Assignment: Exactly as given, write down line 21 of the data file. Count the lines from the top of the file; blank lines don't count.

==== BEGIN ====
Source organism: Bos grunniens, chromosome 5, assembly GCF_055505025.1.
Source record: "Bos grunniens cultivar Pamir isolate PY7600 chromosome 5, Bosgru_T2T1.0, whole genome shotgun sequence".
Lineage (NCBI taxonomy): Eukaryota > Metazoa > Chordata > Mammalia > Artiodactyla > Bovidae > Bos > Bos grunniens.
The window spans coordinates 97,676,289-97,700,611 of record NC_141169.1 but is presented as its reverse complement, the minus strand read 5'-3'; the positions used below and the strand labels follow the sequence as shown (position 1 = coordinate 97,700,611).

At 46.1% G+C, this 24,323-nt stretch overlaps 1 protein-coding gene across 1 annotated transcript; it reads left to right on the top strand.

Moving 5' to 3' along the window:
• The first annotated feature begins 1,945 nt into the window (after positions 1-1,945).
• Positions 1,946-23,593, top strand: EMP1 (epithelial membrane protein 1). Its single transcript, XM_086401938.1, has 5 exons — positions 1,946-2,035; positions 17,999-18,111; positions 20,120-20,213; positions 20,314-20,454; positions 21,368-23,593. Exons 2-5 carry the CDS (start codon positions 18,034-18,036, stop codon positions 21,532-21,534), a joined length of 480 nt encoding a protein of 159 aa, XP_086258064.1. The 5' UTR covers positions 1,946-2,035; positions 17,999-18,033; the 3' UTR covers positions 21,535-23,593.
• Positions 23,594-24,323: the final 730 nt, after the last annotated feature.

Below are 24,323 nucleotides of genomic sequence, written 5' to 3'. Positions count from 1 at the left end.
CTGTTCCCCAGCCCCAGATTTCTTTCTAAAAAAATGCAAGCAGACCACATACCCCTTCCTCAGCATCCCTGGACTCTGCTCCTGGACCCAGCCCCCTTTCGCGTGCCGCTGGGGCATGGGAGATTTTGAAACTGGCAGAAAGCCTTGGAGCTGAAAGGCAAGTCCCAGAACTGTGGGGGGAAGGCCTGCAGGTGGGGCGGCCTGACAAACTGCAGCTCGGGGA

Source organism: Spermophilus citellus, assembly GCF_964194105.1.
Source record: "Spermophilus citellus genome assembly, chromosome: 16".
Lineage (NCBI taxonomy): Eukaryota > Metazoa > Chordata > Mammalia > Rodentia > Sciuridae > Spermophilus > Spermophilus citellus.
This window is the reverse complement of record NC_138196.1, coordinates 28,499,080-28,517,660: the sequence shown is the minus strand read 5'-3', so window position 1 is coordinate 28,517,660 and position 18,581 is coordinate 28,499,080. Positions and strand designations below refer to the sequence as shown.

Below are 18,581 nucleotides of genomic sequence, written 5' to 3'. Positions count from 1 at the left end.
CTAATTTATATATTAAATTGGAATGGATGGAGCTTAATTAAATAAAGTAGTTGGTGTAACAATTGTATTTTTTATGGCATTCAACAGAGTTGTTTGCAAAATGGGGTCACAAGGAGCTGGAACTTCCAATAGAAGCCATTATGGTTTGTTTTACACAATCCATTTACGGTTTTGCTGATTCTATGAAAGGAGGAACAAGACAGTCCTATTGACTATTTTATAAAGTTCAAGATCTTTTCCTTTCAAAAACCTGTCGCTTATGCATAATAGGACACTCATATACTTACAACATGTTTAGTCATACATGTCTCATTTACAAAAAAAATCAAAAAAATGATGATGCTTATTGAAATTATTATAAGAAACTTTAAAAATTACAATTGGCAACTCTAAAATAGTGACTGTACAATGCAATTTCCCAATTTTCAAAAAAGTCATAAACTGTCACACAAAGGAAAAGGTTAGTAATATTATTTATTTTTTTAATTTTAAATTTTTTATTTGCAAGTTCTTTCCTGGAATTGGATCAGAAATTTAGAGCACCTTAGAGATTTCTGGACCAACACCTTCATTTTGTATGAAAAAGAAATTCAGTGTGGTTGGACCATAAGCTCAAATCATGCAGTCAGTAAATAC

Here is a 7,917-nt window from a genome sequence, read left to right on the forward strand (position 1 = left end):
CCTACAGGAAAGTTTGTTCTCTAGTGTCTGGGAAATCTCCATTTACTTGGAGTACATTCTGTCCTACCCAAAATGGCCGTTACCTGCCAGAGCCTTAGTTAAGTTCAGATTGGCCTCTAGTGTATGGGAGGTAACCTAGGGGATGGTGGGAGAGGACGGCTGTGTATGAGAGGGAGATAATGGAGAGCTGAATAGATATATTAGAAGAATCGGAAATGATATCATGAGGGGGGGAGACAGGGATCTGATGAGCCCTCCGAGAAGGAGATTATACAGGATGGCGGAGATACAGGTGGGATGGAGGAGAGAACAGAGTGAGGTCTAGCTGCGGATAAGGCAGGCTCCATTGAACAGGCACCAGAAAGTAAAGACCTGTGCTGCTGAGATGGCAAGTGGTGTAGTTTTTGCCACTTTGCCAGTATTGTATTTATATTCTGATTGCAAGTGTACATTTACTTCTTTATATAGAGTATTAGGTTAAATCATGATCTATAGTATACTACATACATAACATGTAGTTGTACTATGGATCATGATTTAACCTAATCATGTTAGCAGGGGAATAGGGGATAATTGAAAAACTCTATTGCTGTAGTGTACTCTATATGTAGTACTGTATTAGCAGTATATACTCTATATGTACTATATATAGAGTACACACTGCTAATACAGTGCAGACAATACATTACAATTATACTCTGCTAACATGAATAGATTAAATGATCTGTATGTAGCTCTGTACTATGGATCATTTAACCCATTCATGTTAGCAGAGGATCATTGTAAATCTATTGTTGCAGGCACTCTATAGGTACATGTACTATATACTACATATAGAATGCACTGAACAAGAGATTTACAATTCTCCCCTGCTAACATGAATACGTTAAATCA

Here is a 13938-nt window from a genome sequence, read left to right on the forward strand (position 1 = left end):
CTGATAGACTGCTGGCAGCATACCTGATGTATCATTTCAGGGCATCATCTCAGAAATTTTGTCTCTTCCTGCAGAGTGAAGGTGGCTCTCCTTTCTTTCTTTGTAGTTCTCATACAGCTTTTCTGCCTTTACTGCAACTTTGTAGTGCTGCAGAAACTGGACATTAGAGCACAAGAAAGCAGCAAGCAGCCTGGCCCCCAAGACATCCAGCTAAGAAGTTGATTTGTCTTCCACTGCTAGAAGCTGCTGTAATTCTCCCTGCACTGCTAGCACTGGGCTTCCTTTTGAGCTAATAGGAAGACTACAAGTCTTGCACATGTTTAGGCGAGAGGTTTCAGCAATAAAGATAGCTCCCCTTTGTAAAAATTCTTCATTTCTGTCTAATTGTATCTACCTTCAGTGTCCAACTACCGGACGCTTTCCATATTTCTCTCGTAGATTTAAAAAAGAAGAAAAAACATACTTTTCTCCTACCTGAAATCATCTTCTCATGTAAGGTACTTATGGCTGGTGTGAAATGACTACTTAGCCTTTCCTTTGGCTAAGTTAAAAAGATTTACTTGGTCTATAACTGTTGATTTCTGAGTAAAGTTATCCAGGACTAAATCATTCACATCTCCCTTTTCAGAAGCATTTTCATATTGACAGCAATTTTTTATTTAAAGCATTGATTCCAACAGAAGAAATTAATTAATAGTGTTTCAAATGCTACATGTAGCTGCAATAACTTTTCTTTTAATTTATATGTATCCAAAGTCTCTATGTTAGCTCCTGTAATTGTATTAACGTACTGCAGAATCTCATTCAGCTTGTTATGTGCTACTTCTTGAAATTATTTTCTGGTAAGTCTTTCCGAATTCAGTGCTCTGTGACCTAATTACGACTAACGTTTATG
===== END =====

CTGATAGACTGCTGGCAGCATACCTGATGTATCATTTCAGGGCATCATCTCAGAAATTTTGTCTCTTCCTGCAGAGTGAAGGTGGCTCTCCTTTCTTTCTTTGTAGTTCTCATACAGCTTTTCTGCCTTTACTGCAACTTTGTAGTGCTGCAGAAACTGGACATTAGAGCACAAGAAAGCAGCAAGCAGCCTGGCCCCCAAGACATCCAGCTAAGAAGTTGATTTGTCTTCCACTGCTAGAAGCTGCTGTAATTCTCCCTGCACTGCTAGCACTGGGCTTCCTTTTGAGCTAATAGGAAGACTACAAGTCTTGCACATGTTTAGGCGAGAGGTTTCAGCAATAAAGATAGCTCCCCTTTGTAAAAATTCTTCATTTCTGTCTAATTGTATCTACCTTCAGTGTCCAACTACCGGACGCTTTCCATATTTCTCTCGTAGATTTAAAAAAGAAGAAAAAACATACTTTTCTCCTACCTGAAATCATCTTCTCATGTAAGGTACTTATGGCTGGTGTGAAATGACTACTTAGCCTTTCCTTTGGCTAAGTTAAAAAGATTTACTTGGTCTATAACTGTTGATTTCTGAGTAAAGTTATCCAGGACTAAATCATTCACATCTCCCTTTTCAGAAGCATTTTCATATTGACAGCAATTTTTTATTTAAAGCATTGATTCCAACAGAAGAAATTAATTAATAGTGTTTCAAATGCTACATGTAGCTGCAATAACTTTTCTTTTAATTTATATGTATCCAAAGTCTCTATGTTAGCTCCTGTAATTGTATTAACGTACTGCAGAATCTCATTCAGCTTGTTATGTGCTACTTCTTGAAATTATTTTCTGGTAAGTCTTTCCGAATTCAGTGCTCTGTGACCTAATTACGACTAACGTTTATG